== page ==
Security Experts:

This is How Google Secures Devices for Its 61,000 Employees

Google Details Its Implemenation of Tiered Access to Secure Devices for its Global Workforce

The easiest solution to access control is binary: network access is either granted or denied. It's a blunt tool that doesn't suit the modern business culture of maximizing user productivity and creativity. Granularity in access control, allowing users to access what is needed when it is needed, is a more suitable model for the modern business.

Google chose the Tiered Access model for its own workforce of some 61,000 employees. In a new whitepaper (PDF) and blog published today, it explains that it has "a culture of innovation that requires the freedom and flexibility to connect many different devices to many different assets and services."

This is an attitude that will resonate with many modern businesses.

"Tiered access was implemented in order to provide an access model appropriate for [Google's] very heterogeneous environment. It helps ensure the security of corporate resources while allowing users to make informed trade-offs around access and security controls." Many organizations offer their staff flexibility in the devices they use -- especially where a BYOD policy is in place.

Tiered access is achieved by first analyzing the client base devices and data sources; analyzing the services that are to be accessed; and choosing a gateway/access technology that can evaluate policies and make access decisions between the client base and service.

How Google Secures Devices on its Network

Google uses its own internally developed tools to collect the device data; but suggests other companies could use security reporting systems (logs), patch management systems, asset management systems and centralized management dashboards. The purpose is to gather device attributes and device state into a central repository.

The device attributes allow the definition of device baselines, based on things like vendor and operating system, and built-in security features. The device state, continuously monitored, highlights deviations from the device baseline. These two attributes can be used to associate devices to the different tiers. 

"For example," explains Google, "an Android device at Google may access more sensitive data in higher trust tiers if it is a 'Fully Managed' device, meaning it provides full device control and access to detailed system and network logs." A lower trust tier is made accessible to BYOD devices with a work profile.

Between the device and the service sits an Access Control Engine that provides a service-level authorization to enterprise applications on a per-request basis. It queries the central repository in order to make policy decisions on what access is allowable -- it is where policy is defined and managed by security.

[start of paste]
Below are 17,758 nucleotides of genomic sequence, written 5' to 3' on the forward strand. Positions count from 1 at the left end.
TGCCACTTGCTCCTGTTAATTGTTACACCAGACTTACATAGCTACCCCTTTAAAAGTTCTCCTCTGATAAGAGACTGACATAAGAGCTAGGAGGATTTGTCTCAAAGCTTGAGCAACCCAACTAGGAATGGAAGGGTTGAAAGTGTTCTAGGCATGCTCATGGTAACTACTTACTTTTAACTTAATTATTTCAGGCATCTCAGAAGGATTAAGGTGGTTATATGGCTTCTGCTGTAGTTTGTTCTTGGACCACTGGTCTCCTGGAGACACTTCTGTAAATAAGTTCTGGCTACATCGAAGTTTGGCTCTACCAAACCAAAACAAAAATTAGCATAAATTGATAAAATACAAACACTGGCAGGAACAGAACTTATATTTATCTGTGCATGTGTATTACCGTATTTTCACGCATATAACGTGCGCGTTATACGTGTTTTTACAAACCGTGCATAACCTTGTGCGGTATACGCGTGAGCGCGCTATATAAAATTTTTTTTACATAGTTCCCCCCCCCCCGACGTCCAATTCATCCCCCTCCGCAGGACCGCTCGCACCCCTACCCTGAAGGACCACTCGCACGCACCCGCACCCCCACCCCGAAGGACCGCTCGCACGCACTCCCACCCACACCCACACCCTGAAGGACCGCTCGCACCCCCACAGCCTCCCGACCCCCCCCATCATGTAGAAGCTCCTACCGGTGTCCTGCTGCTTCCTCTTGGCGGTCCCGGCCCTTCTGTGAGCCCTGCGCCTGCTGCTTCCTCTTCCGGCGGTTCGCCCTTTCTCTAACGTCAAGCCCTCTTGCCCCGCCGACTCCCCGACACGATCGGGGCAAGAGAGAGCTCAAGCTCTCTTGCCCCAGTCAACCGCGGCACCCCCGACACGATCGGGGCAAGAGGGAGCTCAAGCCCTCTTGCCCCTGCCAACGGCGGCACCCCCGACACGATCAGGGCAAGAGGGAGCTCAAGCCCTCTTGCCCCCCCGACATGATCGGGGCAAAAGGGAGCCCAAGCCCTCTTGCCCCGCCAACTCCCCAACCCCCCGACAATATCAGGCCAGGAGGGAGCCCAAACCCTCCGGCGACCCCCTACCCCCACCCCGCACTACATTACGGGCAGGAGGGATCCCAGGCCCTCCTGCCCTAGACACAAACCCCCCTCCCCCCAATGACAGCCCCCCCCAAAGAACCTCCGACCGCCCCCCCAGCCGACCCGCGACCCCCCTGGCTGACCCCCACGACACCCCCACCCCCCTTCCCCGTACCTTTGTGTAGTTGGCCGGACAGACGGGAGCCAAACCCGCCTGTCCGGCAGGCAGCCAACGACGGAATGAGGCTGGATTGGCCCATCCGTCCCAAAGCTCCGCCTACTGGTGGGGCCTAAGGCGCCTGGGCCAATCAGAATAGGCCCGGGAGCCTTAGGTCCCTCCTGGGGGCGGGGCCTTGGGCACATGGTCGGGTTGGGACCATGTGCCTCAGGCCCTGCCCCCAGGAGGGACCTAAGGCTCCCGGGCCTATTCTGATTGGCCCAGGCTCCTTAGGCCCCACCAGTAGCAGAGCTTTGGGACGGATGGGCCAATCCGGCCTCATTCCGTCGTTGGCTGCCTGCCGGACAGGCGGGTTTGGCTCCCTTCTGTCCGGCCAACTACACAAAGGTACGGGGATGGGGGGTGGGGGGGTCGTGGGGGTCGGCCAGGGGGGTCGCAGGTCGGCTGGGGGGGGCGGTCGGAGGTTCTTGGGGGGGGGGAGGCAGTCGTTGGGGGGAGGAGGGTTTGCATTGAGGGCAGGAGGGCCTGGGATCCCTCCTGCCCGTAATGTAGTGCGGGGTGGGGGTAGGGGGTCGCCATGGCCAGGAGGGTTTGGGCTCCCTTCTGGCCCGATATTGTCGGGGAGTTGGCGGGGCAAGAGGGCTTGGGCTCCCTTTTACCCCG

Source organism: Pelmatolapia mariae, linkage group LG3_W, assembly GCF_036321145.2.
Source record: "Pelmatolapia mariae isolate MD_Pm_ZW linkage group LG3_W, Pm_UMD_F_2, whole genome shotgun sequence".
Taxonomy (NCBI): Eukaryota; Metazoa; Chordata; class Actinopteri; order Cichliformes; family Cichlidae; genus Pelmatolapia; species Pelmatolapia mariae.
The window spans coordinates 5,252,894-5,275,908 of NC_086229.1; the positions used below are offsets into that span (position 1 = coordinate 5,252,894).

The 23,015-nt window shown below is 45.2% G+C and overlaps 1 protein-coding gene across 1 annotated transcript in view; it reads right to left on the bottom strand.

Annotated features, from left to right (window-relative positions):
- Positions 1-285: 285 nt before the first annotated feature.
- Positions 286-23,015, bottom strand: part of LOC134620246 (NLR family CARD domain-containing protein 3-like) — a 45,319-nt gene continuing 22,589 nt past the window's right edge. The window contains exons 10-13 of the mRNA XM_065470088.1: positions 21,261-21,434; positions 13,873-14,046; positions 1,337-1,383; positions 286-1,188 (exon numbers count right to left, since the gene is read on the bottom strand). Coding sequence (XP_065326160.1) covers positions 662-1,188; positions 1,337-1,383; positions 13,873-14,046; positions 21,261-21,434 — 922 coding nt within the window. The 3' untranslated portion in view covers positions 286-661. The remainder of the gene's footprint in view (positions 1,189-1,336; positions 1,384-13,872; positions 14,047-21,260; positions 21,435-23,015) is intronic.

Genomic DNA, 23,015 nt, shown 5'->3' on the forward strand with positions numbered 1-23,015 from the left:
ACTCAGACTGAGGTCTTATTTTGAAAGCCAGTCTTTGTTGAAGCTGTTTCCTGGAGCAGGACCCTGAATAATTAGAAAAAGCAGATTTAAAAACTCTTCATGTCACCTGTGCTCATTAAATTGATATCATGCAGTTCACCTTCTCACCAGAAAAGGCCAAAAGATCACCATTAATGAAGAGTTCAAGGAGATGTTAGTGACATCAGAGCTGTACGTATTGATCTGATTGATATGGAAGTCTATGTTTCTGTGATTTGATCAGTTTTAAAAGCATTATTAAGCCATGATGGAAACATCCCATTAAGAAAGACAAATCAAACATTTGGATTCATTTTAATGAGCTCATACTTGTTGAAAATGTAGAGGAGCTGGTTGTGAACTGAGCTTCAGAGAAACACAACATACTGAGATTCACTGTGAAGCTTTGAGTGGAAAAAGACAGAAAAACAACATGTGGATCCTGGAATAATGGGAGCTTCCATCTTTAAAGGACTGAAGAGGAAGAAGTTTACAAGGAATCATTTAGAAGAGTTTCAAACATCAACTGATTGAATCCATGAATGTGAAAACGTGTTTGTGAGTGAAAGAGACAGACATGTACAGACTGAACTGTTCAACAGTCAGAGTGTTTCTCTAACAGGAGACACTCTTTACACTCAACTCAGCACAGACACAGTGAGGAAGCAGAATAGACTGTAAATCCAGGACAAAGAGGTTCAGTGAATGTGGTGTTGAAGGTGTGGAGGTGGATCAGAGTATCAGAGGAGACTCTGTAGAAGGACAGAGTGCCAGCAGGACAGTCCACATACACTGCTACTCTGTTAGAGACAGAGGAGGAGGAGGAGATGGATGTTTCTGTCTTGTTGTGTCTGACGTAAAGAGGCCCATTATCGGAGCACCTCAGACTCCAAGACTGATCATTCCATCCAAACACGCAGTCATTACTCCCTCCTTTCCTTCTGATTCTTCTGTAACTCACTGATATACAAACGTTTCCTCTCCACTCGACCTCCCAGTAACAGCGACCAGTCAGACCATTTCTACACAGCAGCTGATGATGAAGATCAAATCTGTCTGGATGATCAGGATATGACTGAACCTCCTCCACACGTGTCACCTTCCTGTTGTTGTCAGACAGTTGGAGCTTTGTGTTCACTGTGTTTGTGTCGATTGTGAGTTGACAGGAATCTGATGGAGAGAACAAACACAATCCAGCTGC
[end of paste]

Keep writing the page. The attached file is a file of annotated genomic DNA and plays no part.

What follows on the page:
The 'tiers' in tiered access are levels of sensitivity applied to the organization's different services. Google uses just four tiers: untrusted; basic access; privileged access; and highly privileged access. It chose four tiers as a compromise between too many (making the system over-complex), and too few (which effectively recreates the binary access that the tiered approach seeks to improve).

Tiered access

While this is the current state of Google's tiered access solution to its on-site and mobile workforces, development is ongoing. It has four areas currently under consideration. The first is to increase the granularity of the system by improving "the precision of access decisions while balancing the need for users to understand security requirements." 

The second is to add user attributes to the device attributes by considering "the user’s observed behavior and how that compares to normal activity as analyzed with machine learning." This will allow access based on both the device and current user behavior.

The third is to drive self-selection of trust tiers by encouraging people to voluntarily move across trust tiers in real-time; for example, to be at 'fully trusted' for the next two hours only.

Finally, Google hopes to improve the service on-boarding process. Since services are added or updated all the time, they all need to be classified in terms of risk and sensitivity. "To scale," suggests Google, "service owners must be empowered to make the right tier assignments themselves, which is a process that is constantly improving."

Google hopes that by sharing its own experiences in developing and deploying tiered access, IT and security admins will feel empowered to develop a flexible and powerful access control system that better suits today's business. Its Tiered Access project goes hand-in-hand with the larger BeyondCorp project that challenges traditional security assumptions that private or 'internal' IP addresses represented a 'more trusted' device than those coming from the internet. Part of BeyondCorp is discussed in the Google Infrastructure Security Design Overview

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Kevin Townsend is a Senior Contributor at SecurityWeek. He has been writing about high tech issues since before the birth of Microsoft. For the last 15 years he has specialized in information security; and has had many thousands of articles published in dozens of different magazines – from The Times and the Financial Times to current and long-gone computer magazines.